“Northern Ireland’s electric vehicle charging network lags far behind both the Republic of Ireland and Great Britain. It is now of growing concern that not enough investment is being made to address the lack of working chargepoints that is continuing to hinder the mass adoption of electric cars in this space. The longer this situation remains unchanged, the more expensive and more drastic the changes will need to be to bridge the gap,” said Sue Robinson, Chief Executive of the National Franchised Dealers Association (NFDA) which represents car and commercial retailers across the UK.

On Monday 05 June 2023, the NFDA Northern Ireland Division composed letters to Ministers and MLAs to address the critically low level of charging infrastructure and investment to support Northern Ireland’s transition to electric vehicles in the run-up to 2030.

Within the letter, NFDA shines light on the fact that:

  • As of 31 January 2023, there was a total of 37,055 chargepoints in the UK, with only 366 or 1% located in Northern Ireland. For comparison, Scotland has 3,915, Wales 1,657 and Greater London 12,817.[i]


Graph 1: Growth in chargepoints across the devolved nations [ii]

  • For NI to have a proportional share of public chargepoints, then Northern Ireland would need to build approximately 8,000 chargers by 2030, at a rate of over 1000 chargepoints annually. However, its current installation rate stands at only 2% of what it needs to be to reach the 2030 target, with only a net increase of 21 public chargepoints between January 2022 and January 2023.[iii]


Graph 2: Chargepoint forecasting in NI (2020-2030)[iv]

  • Over the past year, the BEV market share in NI has increased by a disappointing 3% (from 9% to 12%), peaking in November 2022 at 14.5%.[v] With a staggering 334 BEVs per 1 rapid/ultra-fast public chargepoints existing in 2022.[vi]
  • The level of investment in Northern Ireland is found lacking in comparison to other places. The largest investment still remains to be the £3.27 million from the Levelling up fund. In comparison, the LEVI fund announced £381 million to local authorities across England and the Republic of Ireland launched a new strategy which will see €100 million spent on charging infrastructure over the next three years.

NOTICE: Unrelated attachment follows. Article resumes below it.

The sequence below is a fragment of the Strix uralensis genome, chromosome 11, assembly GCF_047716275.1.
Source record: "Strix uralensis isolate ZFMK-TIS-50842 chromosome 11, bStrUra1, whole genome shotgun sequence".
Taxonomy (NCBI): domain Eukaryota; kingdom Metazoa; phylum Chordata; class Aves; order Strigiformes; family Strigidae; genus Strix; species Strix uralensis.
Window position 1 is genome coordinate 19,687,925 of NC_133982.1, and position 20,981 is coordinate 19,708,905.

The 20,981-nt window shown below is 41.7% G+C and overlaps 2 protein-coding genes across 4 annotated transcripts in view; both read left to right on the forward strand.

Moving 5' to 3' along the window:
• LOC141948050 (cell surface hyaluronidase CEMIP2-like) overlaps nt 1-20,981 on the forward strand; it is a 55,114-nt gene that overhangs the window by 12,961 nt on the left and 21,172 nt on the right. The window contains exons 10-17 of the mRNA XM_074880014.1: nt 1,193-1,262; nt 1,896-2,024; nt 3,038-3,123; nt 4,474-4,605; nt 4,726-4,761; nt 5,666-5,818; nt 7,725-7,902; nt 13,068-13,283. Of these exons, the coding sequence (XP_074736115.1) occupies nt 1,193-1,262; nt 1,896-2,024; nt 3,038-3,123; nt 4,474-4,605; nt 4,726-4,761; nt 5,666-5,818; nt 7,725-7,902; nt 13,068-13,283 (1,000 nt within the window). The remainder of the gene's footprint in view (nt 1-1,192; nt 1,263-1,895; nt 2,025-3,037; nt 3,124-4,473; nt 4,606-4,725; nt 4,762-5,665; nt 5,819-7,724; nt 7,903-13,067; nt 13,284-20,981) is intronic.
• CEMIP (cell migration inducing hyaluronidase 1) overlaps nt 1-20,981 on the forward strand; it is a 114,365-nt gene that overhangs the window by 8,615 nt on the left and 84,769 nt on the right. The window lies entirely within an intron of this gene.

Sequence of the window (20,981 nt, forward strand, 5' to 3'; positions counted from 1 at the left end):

Sue Robinson continued: “It is critical that there is a sufficient charging network for electric vehicles in Northern Ireland to appeal to consumers and drive demand at a time where dealer networks are investing heavily.

“The current NI EV charging infrastructure is old, underperforming and broken in many instances and is disincentivising EV adoption considerably. To combat this, NFDA is calling for cross-party support on this important issue to ensure that developing the charging network is the key priority for the Transport Sector in NI and to put an end to the inertia that is all too common in Northern Ireland’s Public EV Charging projects.”

ENDS -

NOTES TO EDITORS -

The National Franchised Dealers Association (NFDA) is the leading representative body for automotive franchised retailers in the UK. In Northern Ireland, we represent some of the biggest companies in the motor trade industry, including Donnelly Group, Agnew Group and Charles Hurst Group. Our members make up a critical part of the Northern Ireland economy with automotive retail employing approximately 16,000 men and women across the country.

Adam Weeks, NFDA Communications Officer

Direct: 020 7307 3413

Mobile: 0788 003 9897

Email: adam.weeks@rmif.co.uk